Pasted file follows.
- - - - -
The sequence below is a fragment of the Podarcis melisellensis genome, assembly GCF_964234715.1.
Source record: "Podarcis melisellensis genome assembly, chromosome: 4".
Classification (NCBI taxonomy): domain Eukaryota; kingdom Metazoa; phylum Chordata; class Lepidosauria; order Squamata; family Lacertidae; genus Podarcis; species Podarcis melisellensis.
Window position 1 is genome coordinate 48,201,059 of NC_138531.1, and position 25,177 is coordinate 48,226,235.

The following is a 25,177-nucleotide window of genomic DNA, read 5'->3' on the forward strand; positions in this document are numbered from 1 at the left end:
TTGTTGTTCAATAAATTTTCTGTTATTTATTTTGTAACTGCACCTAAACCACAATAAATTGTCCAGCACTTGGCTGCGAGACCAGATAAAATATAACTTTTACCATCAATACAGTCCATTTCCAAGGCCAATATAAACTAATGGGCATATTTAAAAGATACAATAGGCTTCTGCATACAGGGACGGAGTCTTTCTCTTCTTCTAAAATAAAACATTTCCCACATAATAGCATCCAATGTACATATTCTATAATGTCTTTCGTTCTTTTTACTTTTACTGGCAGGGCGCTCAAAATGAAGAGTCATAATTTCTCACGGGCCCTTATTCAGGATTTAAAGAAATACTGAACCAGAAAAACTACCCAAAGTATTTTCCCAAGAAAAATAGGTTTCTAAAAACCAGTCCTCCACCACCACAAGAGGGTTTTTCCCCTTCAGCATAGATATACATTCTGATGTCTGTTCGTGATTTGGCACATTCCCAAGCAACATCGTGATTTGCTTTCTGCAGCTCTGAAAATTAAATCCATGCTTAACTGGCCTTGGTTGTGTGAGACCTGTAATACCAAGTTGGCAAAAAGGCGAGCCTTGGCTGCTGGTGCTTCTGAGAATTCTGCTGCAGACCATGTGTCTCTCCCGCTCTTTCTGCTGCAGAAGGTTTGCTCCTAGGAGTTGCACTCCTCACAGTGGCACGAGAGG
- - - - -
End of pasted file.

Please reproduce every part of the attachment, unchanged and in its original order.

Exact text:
The sequence below is a fragment of the Podarcis melisellensis genome, assembly GCF_964234715.1.
Source record: "Podarcis melisellensis genome assembly, chromosome: 4".
Classification (NCBI taxonomy): domain Eukaryota; kingdom Metazoa; phylum Chordata; class Lepidosauria; order Squamata; family Lacertidae; genus Podarcis; species Podarcis melisellensis.
Window position 1 is genome coordinate 48,201,059 of NC_138531.1, and position 25,177 is coordinate 48,226,235.

The following is a 25,177-nucleotide window of genomic DNA, read 5'->3' on the forward strand; positions in this document are numbered from 1 at the left end:
TTGTTGTTCAATAAATTTTCTGTTATTTATTTTGTAACTGCACCTAAACCACAATAAATTGTCCAGCACTTGGCTGCGAGACCAGATAAAATATAACTTTTACCATCAATACAGTCCATTTCCAAGGCCAATATAAACTAATGGGCATATTTAAAAGATACAATAGGCTTCTGCATACAGGGACGGAGTCTTTCTCTTCTTCTAAAATAAAACATTTCCCACATAATAGCATCCAATGTACATATTCTATAATGTCTTTCGTTCTTTTTACTTTTACTGGCAGGGCGCTCAAAATGAAGAGTCATAATTTCTCACGGGCCCTTATTCAGGATTTAAAGAAATACTGAACCAGAAAAACTACCCAAAGTATTTTCCCAAGAAAAATAGGTTTCTAAAAACCAGTCCTCCACCACCACAAGAGGGTTTTTCCCCTTCAGCATAGATATACATTCTGATGTCTGTTCGTGATTTGGCACATTCCCAAGCAACATCGTGATTTGCTTTCTGCAGCTCTGAAAATTAAATCCATGCTTAACTGGCCTTGGTTGTGTGAGACCTGTAATACCAAGTTGGCAAAAAGGCGAGCCTTGGCTGCTGGTGCTTCTGAGAATTCTGCTGCAGACCATGTGTCTCTCCCGCTCTTTCTGCTGCAGAAGGTTTGCTCCTAGGAGTTGCACTCCTCACAGTGGCACGAGAGG